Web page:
Although they are getting far less media coverage than previous challenges to the Patient Protection and Affordable Care Act (Obamacare), there are some cases winding their way through the courts that could seriously undermine the manner in which Obamacare is being implemented.
The plaintiff in the case that is furthest along in the process, Halbig v. Sebelius, lost in the United States District Court for the District of Columbia (see opinion here). The case is being appealed to the United States Court of Appeals for the D.C. Circuit, with oral argument scheduled for March 25.
The argument in Halbig essentially argues that the scheme established by Obamacare relies heavily upon tax credits, subsidies and mandates upon individuals and businesses. The individual mandate, to recall, was declared to be a “tax” by the Supreme Court in its decision approving Obamacare.
Unfortunately for Obamacare’s proponents, the statute itself specifically mentions that taxpayers are only eligible for tax credits if enrolled in a qualified health plan through an exchange “established by the State under Section 1311.”
According to some experts, this means that those 34 states that did not implement a state exchange, and in turn became participants in the federal exchange, should not be eligible for any taxpayer subsidies. The IRS, however, has issued its own rules declaring that both state and federal exchange participants may receive subsidies under Obamacare.
If the Halbig plaintiff prevails and/or any of the plaintiffs in similar suits now pending prevail, that means that the IRS has authorized the taxing and spending of hundreds of billions of dollars without any congressional approval to do so, and such activities would no longer be permitted.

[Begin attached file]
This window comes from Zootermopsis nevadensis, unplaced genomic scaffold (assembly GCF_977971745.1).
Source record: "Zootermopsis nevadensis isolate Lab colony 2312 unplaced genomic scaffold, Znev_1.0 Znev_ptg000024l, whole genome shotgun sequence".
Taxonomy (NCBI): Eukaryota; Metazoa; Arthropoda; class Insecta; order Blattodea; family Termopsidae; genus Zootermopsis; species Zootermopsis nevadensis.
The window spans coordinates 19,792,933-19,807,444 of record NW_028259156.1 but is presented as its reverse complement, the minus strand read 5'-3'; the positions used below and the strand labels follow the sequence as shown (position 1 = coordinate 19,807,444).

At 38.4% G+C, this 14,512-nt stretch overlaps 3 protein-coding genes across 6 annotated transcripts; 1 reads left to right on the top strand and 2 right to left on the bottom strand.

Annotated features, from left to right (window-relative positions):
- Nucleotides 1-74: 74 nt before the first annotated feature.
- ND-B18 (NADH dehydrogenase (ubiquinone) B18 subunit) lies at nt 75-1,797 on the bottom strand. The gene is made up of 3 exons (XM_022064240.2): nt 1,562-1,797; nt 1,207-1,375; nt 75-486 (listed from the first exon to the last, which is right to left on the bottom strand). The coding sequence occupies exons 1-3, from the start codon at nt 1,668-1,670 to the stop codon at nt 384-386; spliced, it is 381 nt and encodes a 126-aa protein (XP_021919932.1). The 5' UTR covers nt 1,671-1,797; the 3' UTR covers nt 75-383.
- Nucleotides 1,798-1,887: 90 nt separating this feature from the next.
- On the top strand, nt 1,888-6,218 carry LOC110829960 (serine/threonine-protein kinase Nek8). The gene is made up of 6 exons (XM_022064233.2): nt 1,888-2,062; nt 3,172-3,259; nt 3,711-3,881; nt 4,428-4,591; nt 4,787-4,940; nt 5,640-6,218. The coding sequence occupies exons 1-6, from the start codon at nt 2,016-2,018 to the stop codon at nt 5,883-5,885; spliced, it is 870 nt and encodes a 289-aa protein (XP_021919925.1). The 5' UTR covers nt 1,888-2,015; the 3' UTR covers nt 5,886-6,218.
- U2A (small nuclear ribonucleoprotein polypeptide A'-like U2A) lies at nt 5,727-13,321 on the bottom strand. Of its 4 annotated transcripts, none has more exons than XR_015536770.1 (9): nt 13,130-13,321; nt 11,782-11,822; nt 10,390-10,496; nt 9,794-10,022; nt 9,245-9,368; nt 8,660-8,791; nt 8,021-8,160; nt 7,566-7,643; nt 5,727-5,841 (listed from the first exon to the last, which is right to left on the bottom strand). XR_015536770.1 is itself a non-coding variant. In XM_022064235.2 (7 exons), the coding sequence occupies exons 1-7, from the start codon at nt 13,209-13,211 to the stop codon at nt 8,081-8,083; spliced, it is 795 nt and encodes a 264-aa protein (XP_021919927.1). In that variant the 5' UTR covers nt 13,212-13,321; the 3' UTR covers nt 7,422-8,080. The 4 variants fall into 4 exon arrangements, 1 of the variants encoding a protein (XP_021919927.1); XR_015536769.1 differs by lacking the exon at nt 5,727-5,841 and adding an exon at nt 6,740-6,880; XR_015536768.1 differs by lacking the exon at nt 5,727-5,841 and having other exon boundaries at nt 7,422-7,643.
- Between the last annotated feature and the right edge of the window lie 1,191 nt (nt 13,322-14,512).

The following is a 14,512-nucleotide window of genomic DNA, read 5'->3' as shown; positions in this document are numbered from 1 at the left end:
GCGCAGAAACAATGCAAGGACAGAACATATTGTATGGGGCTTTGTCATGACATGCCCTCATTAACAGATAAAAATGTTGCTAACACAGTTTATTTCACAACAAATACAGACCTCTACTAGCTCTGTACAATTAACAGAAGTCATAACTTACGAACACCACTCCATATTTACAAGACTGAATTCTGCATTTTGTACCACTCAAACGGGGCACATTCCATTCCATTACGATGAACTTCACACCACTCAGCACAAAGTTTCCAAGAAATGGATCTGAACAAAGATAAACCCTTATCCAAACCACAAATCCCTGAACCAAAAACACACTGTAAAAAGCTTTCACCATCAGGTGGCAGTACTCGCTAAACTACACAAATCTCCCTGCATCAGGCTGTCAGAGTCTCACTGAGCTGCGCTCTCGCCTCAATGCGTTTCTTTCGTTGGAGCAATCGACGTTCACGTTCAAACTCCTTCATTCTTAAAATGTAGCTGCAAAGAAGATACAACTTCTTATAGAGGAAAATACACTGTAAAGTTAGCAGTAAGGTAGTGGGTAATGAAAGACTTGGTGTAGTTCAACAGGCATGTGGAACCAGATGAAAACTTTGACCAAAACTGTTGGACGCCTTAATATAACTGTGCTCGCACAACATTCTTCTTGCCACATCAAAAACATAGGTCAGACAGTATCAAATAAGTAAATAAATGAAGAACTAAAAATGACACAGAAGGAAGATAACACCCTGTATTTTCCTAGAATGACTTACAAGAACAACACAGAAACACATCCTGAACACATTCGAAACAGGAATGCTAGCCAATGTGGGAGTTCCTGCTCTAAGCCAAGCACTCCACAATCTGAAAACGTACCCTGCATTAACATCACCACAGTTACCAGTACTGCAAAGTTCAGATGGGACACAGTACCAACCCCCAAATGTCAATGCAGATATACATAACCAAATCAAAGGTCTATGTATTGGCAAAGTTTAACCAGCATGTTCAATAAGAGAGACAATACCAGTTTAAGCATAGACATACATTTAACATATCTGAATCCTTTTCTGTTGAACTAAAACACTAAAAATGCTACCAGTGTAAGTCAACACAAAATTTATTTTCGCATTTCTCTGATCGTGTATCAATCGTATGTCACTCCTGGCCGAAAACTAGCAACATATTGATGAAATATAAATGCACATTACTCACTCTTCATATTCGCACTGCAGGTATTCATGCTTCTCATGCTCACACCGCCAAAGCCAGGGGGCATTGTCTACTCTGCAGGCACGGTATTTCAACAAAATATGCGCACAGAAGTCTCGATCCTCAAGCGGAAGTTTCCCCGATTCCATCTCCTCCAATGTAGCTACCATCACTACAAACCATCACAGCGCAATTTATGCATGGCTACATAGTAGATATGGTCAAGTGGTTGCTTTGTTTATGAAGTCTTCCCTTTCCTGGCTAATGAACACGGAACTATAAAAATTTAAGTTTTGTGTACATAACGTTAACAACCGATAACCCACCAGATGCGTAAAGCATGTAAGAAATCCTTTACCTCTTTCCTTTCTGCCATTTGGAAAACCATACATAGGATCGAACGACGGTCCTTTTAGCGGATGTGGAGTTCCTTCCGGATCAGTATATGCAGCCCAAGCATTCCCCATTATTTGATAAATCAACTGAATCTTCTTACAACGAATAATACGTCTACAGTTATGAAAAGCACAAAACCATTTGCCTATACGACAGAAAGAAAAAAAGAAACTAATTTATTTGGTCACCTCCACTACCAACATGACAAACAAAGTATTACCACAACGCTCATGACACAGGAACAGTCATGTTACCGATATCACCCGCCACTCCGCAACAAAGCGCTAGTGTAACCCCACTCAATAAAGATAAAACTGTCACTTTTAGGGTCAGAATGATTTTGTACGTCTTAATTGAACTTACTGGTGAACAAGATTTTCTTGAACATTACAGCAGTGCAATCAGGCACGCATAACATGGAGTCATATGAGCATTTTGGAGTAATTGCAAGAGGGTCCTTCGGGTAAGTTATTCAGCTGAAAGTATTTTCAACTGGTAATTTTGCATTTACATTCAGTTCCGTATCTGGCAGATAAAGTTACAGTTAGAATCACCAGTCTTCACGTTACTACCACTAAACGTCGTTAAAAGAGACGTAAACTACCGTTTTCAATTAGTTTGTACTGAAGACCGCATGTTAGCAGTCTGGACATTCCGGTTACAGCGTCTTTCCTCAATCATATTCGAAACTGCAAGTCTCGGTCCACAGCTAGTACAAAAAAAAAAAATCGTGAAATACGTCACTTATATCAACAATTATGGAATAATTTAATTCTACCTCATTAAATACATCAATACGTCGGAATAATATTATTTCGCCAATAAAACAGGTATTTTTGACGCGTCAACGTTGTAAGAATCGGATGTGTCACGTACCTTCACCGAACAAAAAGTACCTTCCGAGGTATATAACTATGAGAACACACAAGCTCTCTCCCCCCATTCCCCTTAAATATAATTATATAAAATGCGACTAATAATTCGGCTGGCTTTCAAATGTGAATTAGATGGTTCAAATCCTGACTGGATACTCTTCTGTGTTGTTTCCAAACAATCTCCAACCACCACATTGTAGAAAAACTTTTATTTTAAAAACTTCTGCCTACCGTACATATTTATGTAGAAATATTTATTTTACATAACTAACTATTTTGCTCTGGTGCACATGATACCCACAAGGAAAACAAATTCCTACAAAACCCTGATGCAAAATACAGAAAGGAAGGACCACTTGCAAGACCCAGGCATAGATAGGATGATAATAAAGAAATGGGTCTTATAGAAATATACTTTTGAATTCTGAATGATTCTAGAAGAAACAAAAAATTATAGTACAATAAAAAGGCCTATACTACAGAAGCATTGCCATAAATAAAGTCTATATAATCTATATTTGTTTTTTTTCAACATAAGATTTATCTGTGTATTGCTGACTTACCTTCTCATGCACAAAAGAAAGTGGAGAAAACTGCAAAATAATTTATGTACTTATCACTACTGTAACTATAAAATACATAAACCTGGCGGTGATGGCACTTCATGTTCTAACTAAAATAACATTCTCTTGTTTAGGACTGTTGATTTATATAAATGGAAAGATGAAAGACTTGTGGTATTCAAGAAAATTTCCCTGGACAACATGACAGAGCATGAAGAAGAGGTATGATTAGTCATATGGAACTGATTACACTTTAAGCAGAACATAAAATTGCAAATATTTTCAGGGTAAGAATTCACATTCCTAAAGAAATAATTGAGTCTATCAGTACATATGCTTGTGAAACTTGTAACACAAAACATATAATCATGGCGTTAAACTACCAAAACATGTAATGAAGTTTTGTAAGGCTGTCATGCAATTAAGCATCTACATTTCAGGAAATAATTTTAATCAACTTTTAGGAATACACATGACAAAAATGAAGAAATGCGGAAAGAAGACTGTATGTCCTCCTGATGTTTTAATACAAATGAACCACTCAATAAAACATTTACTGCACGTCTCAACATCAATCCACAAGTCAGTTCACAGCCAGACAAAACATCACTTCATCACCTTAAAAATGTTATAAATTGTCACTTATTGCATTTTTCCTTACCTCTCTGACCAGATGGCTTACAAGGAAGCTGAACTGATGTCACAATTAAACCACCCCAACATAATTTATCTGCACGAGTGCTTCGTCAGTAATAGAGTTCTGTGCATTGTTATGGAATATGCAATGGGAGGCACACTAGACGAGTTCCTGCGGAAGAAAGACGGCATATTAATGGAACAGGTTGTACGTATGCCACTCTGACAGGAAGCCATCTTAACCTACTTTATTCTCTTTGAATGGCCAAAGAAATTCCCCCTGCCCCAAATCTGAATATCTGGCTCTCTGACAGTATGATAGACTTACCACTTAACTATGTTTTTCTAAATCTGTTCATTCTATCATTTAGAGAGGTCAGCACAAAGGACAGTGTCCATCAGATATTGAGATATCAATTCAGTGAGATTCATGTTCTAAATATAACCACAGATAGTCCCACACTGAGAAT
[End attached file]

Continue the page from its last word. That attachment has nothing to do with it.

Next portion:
Furthermore, since the individual mandate, the employer mandate and certain “cost sharing” subsidies under Obamacare are triggered by the imposition of the tax credits, striking down the tax credits in the federal exchange states could also arguably strike down the individual and the employer mandate in those states.
That would effectively nullify key components of Obamacare in states with a federal exchange and force a major overhaul, since the government admitted in the first round of Obamacare lawsuits that the statute cannot function without the subsidies and the mandates.
Having already seen the Supreme Court engage in legal gymnastics to uphold Obamacare the first time around, I am not holding my breath that the plain meaning of the statute will be upheld, and the IRS rule subsequently struck down, but if the case finds its way to the Supreme Court, anything can happen.
Then again, Idaho has implemented a state exchange, so even if the IRS rule is struck down with regard to the other 34 states, the subsidies, the individual mandate and the employer mandate can likely continue unabated here in Idaho.